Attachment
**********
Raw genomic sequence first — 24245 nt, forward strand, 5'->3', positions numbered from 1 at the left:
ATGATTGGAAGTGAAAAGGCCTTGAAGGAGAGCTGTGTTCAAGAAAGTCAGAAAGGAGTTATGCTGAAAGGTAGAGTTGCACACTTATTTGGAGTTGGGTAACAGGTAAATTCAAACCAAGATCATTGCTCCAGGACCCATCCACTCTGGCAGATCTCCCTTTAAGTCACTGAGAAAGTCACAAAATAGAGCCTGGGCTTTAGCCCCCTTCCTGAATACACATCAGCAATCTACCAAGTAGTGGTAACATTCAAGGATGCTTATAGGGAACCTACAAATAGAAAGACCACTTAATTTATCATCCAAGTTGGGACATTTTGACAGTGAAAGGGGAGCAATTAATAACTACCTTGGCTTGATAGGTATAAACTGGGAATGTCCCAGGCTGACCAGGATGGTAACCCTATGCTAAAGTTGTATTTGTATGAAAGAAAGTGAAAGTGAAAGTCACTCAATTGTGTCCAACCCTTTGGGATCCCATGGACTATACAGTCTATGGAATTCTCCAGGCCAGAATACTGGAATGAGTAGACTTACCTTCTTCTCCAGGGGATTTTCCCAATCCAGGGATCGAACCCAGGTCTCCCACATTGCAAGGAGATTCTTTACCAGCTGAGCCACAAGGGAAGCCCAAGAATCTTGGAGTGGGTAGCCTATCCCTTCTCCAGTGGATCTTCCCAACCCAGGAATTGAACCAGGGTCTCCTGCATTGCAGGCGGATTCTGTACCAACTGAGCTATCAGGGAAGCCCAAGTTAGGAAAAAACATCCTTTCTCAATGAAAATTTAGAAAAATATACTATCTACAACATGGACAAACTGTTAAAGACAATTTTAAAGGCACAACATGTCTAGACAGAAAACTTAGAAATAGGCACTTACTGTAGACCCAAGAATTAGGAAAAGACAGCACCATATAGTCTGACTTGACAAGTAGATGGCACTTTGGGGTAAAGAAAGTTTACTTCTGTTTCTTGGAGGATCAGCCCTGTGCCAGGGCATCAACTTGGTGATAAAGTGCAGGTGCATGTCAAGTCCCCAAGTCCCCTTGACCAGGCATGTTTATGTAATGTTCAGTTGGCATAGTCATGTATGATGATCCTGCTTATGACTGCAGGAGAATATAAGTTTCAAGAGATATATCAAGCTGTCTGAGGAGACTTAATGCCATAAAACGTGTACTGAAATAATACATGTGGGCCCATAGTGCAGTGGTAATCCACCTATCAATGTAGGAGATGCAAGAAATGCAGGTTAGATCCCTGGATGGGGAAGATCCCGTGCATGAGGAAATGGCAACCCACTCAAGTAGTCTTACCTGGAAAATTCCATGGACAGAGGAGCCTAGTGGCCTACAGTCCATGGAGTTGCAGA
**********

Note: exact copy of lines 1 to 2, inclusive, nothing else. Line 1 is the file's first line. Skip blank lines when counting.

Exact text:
Raw genomic sequence first — 24245 nt, forward strand, 5'->3', positions numbered from 1 at the left:
ATGATTGGAAGTGAAAAGGCCTTGAAGGAGAGCTGTGTTCAAGAAAGTCAGAAAGGAGTTATGCTGAAAGGTAGAGTTGCACACTTATTTGGAGTTGGGTAACAGGTAAATTCAAACCAAGATCATTGCTCCAGGACCCATCCACTCTGGCAGATCTCCCTTTAAGTCACTGAGAAAGTCACAAAATAGAGCCTGGGCTTTAGCCCCCTTCCTGAATACACATCAGCAATCTACCAAGTAGTGGTAACATTCAAGGATGCTTATAGGGAACCTACAAATAGAAAGACCACTTAATTTATCATCCAAGTTGGGACATTTTGACAGTGAAAGGGGAGCAATTAATAACTACCTTGGCTTGATAGGTATAAACTGGGAATGTCCCAGGCTGACCAGGATGGTAACCCTATGCTAAAGTTGTATTTGTATGAAAGAAAGTGAAAGTGAAAGTCACTCAATTGTGTCCAACCCTTTGGGATCCCATGGACTATACAGTCTATGGAATTCTCCAGGCCAGAATACTGGAATGAGTAGACTTACCTTCTTCTCCAGGGGATTTTCCCAATCCAGGGATCGAACCCAGGTCTCCCACATTGCAAGGAGATTCTTTACCAGCTGAGCCACAAGGGAAGCCCAAGAATCTTGGAGTGGGTAGCCTATCCCTTCTCCAGTGGATCTTCCCAACCCAGGAATTGAACCAGGGTCTCCTGCATTGCAGGCGGATTCTGTACCAACTGAGCTATCAGGGAAGCCCAAGTTAGGAAAAAACATCCTTTCTCAATGAAAATTTAGAAAAATATACTATCTACAACATGGACAAACTGTTAAAGACAATTTTAAAGGCACAACATGTCTAGACAGAAAACTTAGAAATAGGCACTTACTGTAGACCCAAGAATTAGGAAAAGACAGCACCATATAGTCTGACTTGACAAGTAGATGGCACTTTGGGGTAAAGAAAGTTTACTTCTGTTTCTTGGAGGATCAGCCCTGTGCCAGGGCATCAACTTGGTGATAAAGTGCAGGTGCATGTCAAGTCCCCAAGTCCCCTTGACCAGGCATGTTTATGTAATGTTCAGTTGGCATAGTCATGTATGATGATCCTGCTTATGACTGCAGGAGAATATAAGTTTCAAGAGATATATCAAGCTGTCTGAGGAGACTTAATGCCATAAAACGTGTACTGAAATAATACATGTGGGCCCATAGTGCAGTGGTAATCCACCTATCAATGTAGGAGATGCAAGAAATGCAGGTTAGATCCCTGGATGGGGAAGATCCCGTGCATGAGGAAATGGCAACCCACTCAAGTAGTCTTACCTGGAAAATTCCATGGACAGAGGAGCCTAGTGGCCTACAGTCCATGGAGTTGCAGA